The Fallacy of Robin Hood Economics: We Can Do Better Than Robbing the Rich to Pay the Poor

In every entry-level economics classroom you will almost always encounter the same scene. The front row will be dominated by opinionated and vocal liberals who feel it is their moral duty to set the class straight on the failings of American capitalism. The middle rows will be a nice blend of both conservative and liberal students who are trying their best to earn an A and perhaps learn a thing or two along the way. In the back there is the kid in the headphones with his legs stretched across another chair, obviously not caring one way or the other.

Those in the front rows, their hands perpetually raised, hoping for an opportunity to lash out at the oppressive capitalist system in which we live, have a laudable goal. Only those at the very top of the economic hierarchy are capable of overlooking the class divide in the United States. Nobody with a halfway functioning moral compass is happy that so many suffer through poverty while some enjoy the benefits of wealth.

Whether or not the middle class is shrinking, or wealth inequality is growing, is up for debate. Many liberals point to the fact that the income disparity in the United States is growing, with the top 10% of earners making 50% of the national income – up 15% in the last 30 years. Many conservative economists argue that when we adjust for things like regional costs of living differences “the rise in American inequality has been exaggerated both in magnitude and timing.” Moreover, if we use after-tax rather than pre-tax income Cato Institute economist Alan Reynolds finds that there has been no change in income inequality over the past several decades.

Regardless of the truthfulness of the claim, we can all agree that in theory any increase in the size of income inequality is a bad thing. The rich should not be getting richer if the poor are getting poorer.

The front-row liberals have a clear answer to solve this clear injustice – we have to drive down the incomes of the wealthy. We must level the playing field by redistributing the wealth and taxing the well-to-do also known as the lucky.

Sadly, our government is being run by people who sat in the front row and now have much more powerful tools at their disposal than simply an economics class rant. Take for instance, James Galbraith, a former director of the Joint Economic Committee. In regards to President Obama’s hope to increase taxes on higher income workers he said , “putting income in the hands of people who need it, and not in the hands of people who don’t, is the right economic policy.” Sounds eerily like Karl Marx idea: “from each according to his means, to each according to his needs.” Actually no, it sounds exactly like that.

Barack Obama feels similarly. He has remained consistent in his plan to eliminate the Bush-era tax cuts for the upper classes. As President Obama said on the campaign trail, “It’s not that I want to punish your success; I just… think when you spread the wealth around , it’s good for everybody.” He’s made similar comments about raising taxes on capital gains, arguing that it should be done, regardless if it lowers tax income “for purposes of fairness .”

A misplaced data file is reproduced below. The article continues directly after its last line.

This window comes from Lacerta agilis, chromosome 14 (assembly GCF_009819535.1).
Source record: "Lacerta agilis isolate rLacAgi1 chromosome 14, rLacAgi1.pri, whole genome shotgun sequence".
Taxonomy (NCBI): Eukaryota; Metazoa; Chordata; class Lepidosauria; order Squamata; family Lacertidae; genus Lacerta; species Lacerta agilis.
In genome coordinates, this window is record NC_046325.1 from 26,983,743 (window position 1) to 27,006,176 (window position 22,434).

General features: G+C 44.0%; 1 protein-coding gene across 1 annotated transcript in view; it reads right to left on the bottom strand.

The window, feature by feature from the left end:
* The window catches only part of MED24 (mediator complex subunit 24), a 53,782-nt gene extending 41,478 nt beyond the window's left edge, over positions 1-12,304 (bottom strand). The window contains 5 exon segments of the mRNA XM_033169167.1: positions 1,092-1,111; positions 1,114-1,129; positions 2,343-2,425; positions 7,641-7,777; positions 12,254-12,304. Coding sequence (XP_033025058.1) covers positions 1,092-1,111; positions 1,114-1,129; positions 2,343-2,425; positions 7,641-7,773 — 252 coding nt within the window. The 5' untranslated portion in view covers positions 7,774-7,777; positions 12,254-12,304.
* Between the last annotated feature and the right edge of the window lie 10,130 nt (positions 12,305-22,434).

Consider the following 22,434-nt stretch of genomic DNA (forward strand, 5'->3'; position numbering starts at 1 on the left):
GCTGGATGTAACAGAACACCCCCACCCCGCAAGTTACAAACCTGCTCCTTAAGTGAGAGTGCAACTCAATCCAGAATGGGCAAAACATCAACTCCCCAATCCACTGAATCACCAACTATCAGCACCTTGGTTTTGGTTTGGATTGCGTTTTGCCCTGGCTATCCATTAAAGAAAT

The goal of such policies appears clear – we are going to create inequality by pushing the top down. That’s one way to do it I guess, but it seems to make more sense to do just the opposite. Couldn’t we also lower the income gap by promoting policies that pulling the top up?

The reason that this isn’t done is because it is more abstract. It is easy to visibly “punish” the top earners. Simply tax them. It is much more difficult, absent direct subsidy, to have such a direct or clear impact on “helping” the lower classes. Pulling up the lower classes requires things such as K-12 education reform, improving community colleges, and encouraging independence by trimming the social safety net. Such policies take time to see results and their effects are spread out. That doesn’t mean that this shouldn’t be the approach we take, it simply means that we must be more patient when searching for results.

Moreover, these ideas are being promoted by those who occupied the middle rows of your economics class – the ones who have studied the problem and have the right answer – but aren’t necessarily shouting their answers to the world. As they say, the squeaky wheel gets the grease. That adage is no more true than in Washington.

So in this election season, as Democrats spout concepts of fairness, ask yourself whether it is more fair to focus on bringing down the upper class, or focus on attempting to bring up the bottom classes. Hurting one group, especially the ones that happen to be the primary job creators, in return for questionable benefits on the middle and lower classes seems like a poor policy choice. Perhaps a smaller income gap would make them feel better, but that is much different than actually being better off. Instead, let’s pursue policies that are capable of building up one social class without attempting to tear down another. Only then will we truly be able to conquer any wage gap in society. Only then will those loudmouths in the front row sit down and shut up.

by Brandon Greife, Political Director of the College Republican National Committee